Many performance-related issues in Node.js applications have to do with how promises are implemented. Yes, you read that right. How you implemented promise in your Node.js app is most likely the culprit for how slow your app has become 🙈.
Promise is one of the popular ways of implementing asynchronous programming in Node.js which is a really good improvement over callbacks. First I’ll like us to get the literal meaning of promise outside of Node.js:
a statement that tells someone that you will definitely do or not do something
The keyword in the definition above is “WILL” which signifies sometime in the future. It simply means that a promise is an assurance of something that will happen in the future.
This is the exact concept of promise in Node.js which denotes that when we try to perform some operations whose results we cannot get immediately, we instead get an “assurance” of the result that will be available sometime later. The important question then is “while we wait for the promise to get fulfilled, is it ideal to “idly” wait and not execute other parts of the program, especially the ones whose results can be readily available or not?”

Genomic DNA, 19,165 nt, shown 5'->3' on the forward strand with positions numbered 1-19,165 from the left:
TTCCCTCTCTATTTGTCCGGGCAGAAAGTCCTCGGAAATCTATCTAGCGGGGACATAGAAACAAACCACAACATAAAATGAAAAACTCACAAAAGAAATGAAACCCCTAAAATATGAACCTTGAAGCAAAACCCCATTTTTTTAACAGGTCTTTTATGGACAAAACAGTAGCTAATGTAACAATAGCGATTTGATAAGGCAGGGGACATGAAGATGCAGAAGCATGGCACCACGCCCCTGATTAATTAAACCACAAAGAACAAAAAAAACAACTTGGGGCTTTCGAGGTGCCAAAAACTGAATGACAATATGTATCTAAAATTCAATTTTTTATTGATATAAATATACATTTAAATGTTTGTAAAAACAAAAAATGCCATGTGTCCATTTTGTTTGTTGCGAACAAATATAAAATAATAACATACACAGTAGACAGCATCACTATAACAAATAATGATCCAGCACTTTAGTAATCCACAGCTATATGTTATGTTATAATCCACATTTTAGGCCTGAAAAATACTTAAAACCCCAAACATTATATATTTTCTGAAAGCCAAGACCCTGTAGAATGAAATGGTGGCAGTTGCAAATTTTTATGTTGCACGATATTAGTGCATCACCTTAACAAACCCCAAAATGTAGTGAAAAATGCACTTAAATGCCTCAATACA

The answer to the question above will inform how you would work with almost inevitable promises in various parts of your applications.
There are many ways of working with promises in Node.js but async/await is a really nifty approach that many have grown to love over the years since its introduction. The truth is lots of .then in promise chaining is not very easy to keep track of when they grow to a considerable length (see example here) neither is callback (Callback hell see here). So it’s understandable why many will choose the more convenient and cleaner async/await but which sometimes can be injurious to the overall performance of your application when not applied correctly.
async/await <--> async/ablock 🤐
The simple problem with it is that it is capable of slowing down your application greatly when not correctly used. Whenever a promise is marked with await in an async function, what you are saying is that, until the promise has resolved, the following code or code blocks in the function shouldn’t be executed which in itself is not a bad thing.
However, it becomes a problem when the code that follows can in fact be executed while waiting for the promise to get resolved because they are not dependent on the result of the resolved promise. Let’s consider the code below: